|Discovered by||G. N. Neujmin|
|Discovery date||June 24, 1914|
|1914 UU; 1970 CE|
|Epoch August 18, 2005 (JDCT 2453600.5)|
789 Lena is a medium-sized X-type asteroid orbiting in the Main belt near the Eunomia family. However, true family members have an S-type composition, so it is almost certainly an unrelated interloper. Observations made in 1995 appeared to show that Lena has an unusual lightcurve, which indicated that it is either a very slow rotator (with period well over 22 hours), very irregular shaped, or both.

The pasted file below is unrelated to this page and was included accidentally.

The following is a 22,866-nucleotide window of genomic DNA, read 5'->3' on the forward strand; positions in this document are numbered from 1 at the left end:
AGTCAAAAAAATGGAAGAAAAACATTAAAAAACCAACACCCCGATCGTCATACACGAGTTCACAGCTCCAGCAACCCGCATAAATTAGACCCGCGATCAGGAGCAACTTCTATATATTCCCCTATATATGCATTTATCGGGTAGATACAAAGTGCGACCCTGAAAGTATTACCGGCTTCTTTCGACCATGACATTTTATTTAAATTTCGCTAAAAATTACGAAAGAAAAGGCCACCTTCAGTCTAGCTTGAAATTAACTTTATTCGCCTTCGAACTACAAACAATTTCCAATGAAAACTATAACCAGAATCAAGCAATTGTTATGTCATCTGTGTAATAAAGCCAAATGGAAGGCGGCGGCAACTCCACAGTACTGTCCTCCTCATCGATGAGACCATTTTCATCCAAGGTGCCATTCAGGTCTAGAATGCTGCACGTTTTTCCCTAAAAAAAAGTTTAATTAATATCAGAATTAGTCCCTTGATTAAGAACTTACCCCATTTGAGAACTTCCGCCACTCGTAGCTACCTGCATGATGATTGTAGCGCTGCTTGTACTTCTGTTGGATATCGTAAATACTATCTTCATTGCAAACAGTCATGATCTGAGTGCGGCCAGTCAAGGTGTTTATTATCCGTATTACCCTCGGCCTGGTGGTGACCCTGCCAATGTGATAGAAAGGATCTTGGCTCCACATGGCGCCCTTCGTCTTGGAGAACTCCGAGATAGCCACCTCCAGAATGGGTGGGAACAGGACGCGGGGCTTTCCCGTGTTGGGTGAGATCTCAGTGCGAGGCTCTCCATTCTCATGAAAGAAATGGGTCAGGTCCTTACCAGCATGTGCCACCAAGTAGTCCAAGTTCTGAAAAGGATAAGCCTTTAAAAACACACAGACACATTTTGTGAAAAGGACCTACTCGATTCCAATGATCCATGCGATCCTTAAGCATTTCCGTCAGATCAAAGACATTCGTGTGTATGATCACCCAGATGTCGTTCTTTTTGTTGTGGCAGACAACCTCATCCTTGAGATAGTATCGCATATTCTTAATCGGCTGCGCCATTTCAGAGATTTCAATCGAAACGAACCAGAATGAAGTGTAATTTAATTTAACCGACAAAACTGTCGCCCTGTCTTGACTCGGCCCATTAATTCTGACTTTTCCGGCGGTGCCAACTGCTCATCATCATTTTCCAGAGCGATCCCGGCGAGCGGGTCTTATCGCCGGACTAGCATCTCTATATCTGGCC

Photometric observations at the Oakley Observatory in Terre Haute, Indiana during 2007 were used to build an updated light curve for 789 Lena. The asteroid displayed a rotation period of 5.85 ± 0.05 hours and a brightness variation of 0.5 ± 0.01 in magnitude.
- Shipley, Heath et al. (September 2008), "Asteroid Lightcurve Analysis at the Palmer Divide Observatory: September 2007", Bulletin of the Minor Planets Section of the Association of Lunar and Planetary Observers 35 (3): 99–101, retrieved 2013-03-23.
- R. Gil-Hutton Research note: photometry of asteroids 359 Georgia and 789 Lena, Revista Mexicana de Astronomía y Astrofísica, Vol. 31, p. 143, (1995)
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